Life on the ground in North Korea as rocket is launched

Thumb_angus-walker
The rocket in North Korea ahead of its launch
The rocket in North Korea ahead of its launch Photo:

"You're in Korea now, be careful what you say". The warning was being repeated for my benefit by my minder. He said words like 'dictatorship' and 'regime' would not be acceptable. This is my second assignment to North Korea, or Korea, as the officials here refer to it. The maps show a unified country ruled by Pyongyang. I am back trying to balance the needs for independent reporting with the restrictions we are under.

"Please don't leave the hotel without me, for your own safety" added Mr Lee. "Why" I said "is it dangerous in Pyongyang?". "No, it's just that you might get lost and there are lots of groups of people moving around..." It would be difficult to just walk out of our hotel, the building is on a small island in the middle of the river which runs through the North Korean capital. We are effectively surrounded by a moat. Unlike most hotels in the world there isn't a queue of cabs waiting to take visitors to see the sights. Instead there's a fleet of coaches. The hotel is full, more than a hundred media crews, we are just one of three from the UK. Then there are hundreds of international North Korean supporters, among them young Russian students and elderly Japanese communists here for the celebrations.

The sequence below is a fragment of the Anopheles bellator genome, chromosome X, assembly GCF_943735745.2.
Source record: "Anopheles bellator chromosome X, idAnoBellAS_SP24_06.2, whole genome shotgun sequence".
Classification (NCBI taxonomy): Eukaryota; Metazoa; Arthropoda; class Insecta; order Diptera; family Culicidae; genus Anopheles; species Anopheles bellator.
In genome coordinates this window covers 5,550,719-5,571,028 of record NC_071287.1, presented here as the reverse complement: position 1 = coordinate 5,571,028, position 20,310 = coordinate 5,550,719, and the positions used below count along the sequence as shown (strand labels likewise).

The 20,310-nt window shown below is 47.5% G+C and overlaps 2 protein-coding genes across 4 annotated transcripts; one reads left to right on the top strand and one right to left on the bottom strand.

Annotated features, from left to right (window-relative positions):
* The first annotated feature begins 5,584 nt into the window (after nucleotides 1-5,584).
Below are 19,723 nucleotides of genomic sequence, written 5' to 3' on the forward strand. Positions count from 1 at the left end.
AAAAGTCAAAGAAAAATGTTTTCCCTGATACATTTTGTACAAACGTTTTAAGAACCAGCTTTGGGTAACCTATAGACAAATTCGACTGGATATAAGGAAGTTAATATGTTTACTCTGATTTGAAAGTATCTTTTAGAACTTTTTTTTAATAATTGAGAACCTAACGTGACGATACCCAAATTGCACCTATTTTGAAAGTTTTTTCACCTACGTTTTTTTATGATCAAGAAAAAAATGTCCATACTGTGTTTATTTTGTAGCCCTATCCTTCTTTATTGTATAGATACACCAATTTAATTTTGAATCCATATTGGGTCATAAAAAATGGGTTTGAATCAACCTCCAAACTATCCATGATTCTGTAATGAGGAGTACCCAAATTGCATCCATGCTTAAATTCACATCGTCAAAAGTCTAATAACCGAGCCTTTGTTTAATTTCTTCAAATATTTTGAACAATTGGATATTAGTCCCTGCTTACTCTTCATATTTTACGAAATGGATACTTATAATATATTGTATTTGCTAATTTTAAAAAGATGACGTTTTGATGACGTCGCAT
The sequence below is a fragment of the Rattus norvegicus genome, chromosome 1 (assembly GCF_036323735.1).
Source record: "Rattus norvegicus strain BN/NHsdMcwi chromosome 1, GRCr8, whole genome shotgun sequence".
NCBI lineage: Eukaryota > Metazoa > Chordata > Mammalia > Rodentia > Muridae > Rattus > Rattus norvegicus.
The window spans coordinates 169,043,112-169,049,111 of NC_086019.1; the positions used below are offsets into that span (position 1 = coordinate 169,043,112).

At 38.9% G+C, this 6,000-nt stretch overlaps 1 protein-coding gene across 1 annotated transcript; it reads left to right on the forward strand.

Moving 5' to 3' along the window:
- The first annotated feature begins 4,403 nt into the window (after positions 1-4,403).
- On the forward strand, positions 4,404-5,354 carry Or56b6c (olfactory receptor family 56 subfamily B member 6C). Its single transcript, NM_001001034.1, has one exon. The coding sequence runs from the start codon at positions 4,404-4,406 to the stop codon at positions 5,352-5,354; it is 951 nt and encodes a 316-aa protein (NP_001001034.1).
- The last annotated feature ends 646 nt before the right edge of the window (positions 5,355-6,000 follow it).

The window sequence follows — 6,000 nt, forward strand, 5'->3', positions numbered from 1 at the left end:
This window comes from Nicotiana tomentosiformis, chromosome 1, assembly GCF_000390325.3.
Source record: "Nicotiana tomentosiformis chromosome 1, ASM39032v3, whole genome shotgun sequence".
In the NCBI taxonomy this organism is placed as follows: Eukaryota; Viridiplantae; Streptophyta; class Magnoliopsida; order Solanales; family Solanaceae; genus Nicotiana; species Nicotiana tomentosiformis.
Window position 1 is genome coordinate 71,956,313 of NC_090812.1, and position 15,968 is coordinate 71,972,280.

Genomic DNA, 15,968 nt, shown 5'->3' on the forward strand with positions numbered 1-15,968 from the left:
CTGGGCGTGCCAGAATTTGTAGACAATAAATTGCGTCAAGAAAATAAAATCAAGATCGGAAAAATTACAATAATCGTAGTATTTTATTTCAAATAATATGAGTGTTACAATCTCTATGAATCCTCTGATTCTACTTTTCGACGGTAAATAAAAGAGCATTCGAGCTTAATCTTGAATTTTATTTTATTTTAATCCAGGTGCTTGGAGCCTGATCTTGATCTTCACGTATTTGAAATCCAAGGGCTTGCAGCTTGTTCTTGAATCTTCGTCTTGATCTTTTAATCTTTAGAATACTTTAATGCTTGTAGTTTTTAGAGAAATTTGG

Last night I could hear the sounds of military units rehearsing for their grand parade to celebrate the 100th birth anniversary of Kim Il Sung, the country's eternal President. Floodlights lit up the main square in a city that was mainly in darkness. There is limited power despite the absolute power of the leadership.

We've been told we will be taken to the Great Study Hall of the People later today. What we won't be shown is how ordinary people live, outside the showcase capital. The idea of the authorities is that we are here to report what we are shown.

Compared to my last visit in October 2010 I can see changes in the capital. There's more traffic and I saw new American vehicles on the road. There is a lot of building work going on and yet what's striking about the construction sites is the lack of machinery, most work seems to be being done by lots of hands. I saw the same on the road from the airport, lots of work in the bare fields, I didn't see a tractor. This the busy spring planting season.